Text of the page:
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Readers familiar with my previous books may be tempted to skip these introductory chapters Our understanding of the anatomy of the foot has not changed in the past few years, but it is worthwhile to review the information. When we get to the major themes of this book-prevention and treatment of specific foot and leg problems-then it will all make sense.
Many of my patients complain about the size and shape of their feet: They are either too big or too small, too wide or too narrow, too thick or too thin, or just plain fat and ugly. I have never understood why so many people hate their feet, or the feet of others. Even medical professionals voice such opinions. I once asked a doctor friend, "Just what is so disgusting about the human foot?"
"The size, shape, overall design, everything," he replied smugly. "It's total imperfection. But I guess that's why you chose podiatry. You must be making a fortune treating all those problems caused by bad feet."
I thought about his remarks for a few moments, thenbegan to explain just how functional the foot really is. "First of all," I replied, "the foot has to act as a lever to propel the body." I then pointed out to him that the foot has to be flexible, and it must be able to turn in or out. It must also provide balance so that its owner doesn't keep falling over.
So my patients often dislike their "ugly" feet, and my medical colleagues tend to view the foot with disdain. All the more reason for me to put the foot on a pedestal and to convince people to put aesthetics aside and learn how the foot functions and why it is shaped the way it is.
A foot is, or ought to be, the most dependable form of transportation you have, and it can often be an excellent barometer of your general physical condition. Imagine that your body is a finely tuned automobile, and that your feet are the wheels. (In fact, athletes often refer to their lower extremities as "wheels.") If your wheels are out of alignment, your total performance suffers. Conversely, as you will see in later chapters, trouble elsewhere in your body can manifest itself in your feet.
We will return to the analogy of your body as a machine later, but first I want to illustrate, in words and with diagrams, the anatomy of the foot-the bones and joints, the muscles and tendons, the ligaments, cartilage, blood vessels, and nerves. Once I have dealt with the parts of the foot, I will proceed to illustrate in the next chapter how they all work together to enable you to walk, run, jump, dance, play, or do whatever else you wish while on your feet.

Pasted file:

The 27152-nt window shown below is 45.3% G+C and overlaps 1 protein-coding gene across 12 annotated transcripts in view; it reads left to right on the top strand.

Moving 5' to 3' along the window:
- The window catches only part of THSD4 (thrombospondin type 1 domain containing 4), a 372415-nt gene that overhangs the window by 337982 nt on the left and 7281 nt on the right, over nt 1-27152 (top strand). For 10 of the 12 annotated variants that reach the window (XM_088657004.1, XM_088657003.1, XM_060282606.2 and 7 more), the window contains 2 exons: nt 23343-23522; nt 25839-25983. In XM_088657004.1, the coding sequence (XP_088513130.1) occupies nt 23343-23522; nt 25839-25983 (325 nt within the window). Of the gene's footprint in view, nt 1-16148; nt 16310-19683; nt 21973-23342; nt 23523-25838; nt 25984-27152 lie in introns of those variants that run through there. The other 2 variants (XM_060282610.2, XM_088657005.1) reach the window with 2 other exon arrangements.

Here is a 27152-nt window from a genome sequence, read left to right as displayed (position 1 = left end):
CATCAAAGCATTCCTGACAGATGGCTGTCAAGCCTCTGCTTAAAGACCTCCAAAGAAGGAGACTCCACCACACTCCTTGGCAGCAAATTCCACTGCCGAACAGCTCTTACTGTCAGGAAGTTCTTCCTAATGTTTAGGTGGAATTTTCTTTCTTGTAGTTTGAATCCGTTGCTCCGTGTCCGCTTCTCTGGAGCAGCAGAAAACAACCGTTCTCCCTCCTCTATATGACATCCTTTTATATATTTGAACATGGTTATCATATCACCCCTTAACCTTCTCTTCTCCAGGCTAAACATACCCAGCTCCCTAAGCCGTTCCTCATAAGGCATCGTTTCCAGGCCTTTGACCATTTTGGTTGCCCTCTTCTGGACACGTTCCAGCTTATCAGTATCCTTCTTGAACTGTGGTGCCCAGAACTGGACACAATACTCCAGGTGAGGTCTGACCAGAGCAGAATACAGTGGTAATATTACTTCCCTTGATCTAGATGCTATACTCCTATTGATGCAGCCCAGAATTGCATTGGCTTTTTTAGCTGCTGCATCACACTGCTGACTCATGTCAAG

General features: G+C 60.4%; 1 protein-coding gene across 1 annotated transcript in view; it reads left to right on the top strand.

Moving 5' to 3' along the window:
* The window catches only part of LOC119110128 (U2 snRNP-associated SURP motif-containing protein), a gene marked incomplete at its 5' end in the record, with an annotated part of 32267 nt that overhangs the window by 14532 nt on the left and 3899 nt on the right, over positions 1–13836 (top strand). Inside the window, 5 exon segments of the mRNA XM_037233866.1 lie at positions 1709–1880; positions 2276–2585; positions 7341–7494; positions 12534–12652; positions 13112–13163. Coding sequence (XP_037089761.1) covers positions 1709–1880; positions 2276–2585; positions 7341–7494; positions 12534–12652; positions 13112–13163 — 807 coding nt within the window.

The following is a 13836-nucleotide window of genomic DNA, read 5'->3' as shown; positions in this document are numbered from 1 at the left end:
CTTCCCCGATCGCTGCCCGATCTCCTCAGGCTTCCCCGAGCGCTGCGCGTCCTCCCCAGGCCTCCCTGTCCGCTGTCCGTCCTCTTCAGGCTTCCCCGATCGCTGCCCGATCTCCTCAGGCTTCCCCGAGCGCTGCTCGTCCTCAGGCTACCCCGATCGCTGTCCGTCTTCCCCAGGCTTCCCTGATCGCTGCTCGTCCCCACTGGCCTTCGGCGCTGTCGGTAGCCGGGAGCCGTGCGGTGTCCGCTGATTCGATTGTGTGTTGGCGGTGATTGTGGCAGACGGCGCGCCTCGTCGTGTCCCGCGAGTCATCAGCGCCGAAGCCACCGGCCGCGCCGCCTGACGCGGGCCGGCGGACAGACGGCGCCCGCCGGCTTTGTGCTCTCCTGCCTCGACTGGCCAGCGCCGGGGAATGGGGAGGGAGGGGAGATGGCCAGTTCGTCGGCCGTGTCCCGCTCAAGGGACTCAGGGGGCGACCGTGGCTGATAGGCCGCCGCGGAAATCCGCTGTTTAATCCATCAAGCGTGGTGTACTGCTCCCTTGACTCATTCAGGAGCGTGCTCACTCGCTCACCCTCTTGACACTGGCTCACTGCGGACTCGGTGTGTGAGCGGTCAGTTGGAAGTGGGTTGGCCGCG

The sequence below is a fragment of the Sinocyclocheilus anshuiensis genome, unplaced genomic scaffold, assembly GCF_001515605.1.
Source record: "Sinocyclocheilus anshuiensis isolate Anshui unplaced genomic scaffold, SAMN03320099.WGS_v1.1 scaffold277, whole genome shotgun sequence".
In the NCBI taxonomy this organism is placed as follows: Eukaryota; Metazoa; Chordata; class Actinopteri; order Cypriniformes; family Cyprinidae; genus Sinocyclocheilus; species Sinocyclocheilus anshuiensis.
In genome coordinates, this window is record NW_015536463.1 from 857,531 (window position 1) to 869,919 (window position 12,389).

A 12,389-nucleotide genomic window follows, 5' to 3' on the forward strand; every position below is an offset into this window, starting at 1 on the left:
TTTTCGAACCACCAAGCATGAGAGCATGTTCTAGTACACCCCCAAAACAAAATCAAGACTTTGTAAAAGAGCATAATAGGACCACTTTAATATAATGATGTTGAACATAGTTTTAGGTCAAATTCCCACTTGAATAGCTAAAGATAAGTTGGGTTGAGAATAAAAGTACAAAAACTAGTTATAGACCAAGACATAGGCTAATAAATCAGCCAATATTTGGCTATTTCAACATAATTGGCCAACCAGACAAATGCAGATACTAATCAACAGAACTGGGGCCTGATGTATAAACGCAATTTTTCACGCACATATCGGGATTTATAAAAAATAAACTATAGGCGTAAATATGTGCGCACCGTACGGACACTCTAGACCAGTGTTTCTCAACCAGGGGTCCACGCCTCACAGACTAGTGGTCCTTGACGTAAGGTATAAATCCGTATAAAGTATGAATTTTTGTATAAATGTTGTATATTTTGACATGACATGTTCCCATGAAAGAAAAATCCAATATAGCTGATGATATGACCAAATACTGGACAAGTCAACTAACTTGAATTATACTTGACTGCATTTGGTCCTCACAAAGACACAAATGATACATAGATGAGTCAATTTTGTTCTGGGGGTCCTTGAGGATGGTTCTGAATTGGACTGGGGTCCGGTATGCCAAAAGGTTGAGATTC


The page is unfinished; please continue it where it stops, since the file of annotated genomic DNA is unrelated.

A Quick Course in Anatomy
A human foot, ugly or beautiful, is not always 12 inches long. Foot size in a normal, healthy adult can range from 4 1/2 inches long by 3 inches wide (11 x 8 cm) to 24 inches long by 9 inches wide (61 x 23 cm). In most cases feet are made to order for your particular body shape and size. Exceptionally tall women often complain to me about their difficulty in finding attractive shoes to fit what they consider to be huge, unattractive feet. However, these women would look very silly with size 5 or 6 feet. Moreover, they would be unable to balance themselves properly, and would probably blow over in high winds. I advise these women to complain to shoe designers and manufacturers for satisfaction, rather than complaining about their fate.
Medical geniuses long ago divided the foot into three distinct parts: the forefoot, from the tips of the toes to the base of the metatarsals (the five bones that connect the midfoot and rearfoot bones to the toe bones); the midfoot, including the cuneiform, cuboid, and navicular bones; and the rearfoot, including the talus (ankle) and calcaneus (heel) bones (see Figure 1.1). Many people refer to the "ball" of the foot and the "arch" without knowing exactly where they are located. The ball is considered to be in the forefoot-on the bottom of the foot, under the metatarsal heads. The arch is generally considered to be in the midfoot area.
It is an interesting fact, at least to me, that over 95 percent of all foot surgery is done on the forefoot. However, these days many foot problems occur in the heel and ankle areas. I will explain why in various chapters throughout the book, but if you guess that it has to do with baby boomers who have been subjecting their bodies to stressful athletic endeavors for years, you will have hit the nail on the head.
You may be surprised to learn that a quarter of all the bones in the human body are in the feet. The normal foot has twenty-six bones of varying sizes and shapes (see Figure 1.1), plus two sesamoids, which lie underneath the first metatarsal. However, it is not uncommon for a person to have small extra bones called accessory ossicles. These extra bones are thought to be hereditary, and seldom cause any trouble. For anyone to have too few bones in the foot would be a medical rarity.
Bones and biomechanics go together, as you will learn in the following chapter. Getting back to our analogy of the body as a machine, you know that when one cog in a wheel is misshapen, the wheel, and hence the machinery, will malfunction. The same holds true for the foot when one of its bones is defective. An abnormal bone can lead to a biomechanical fault.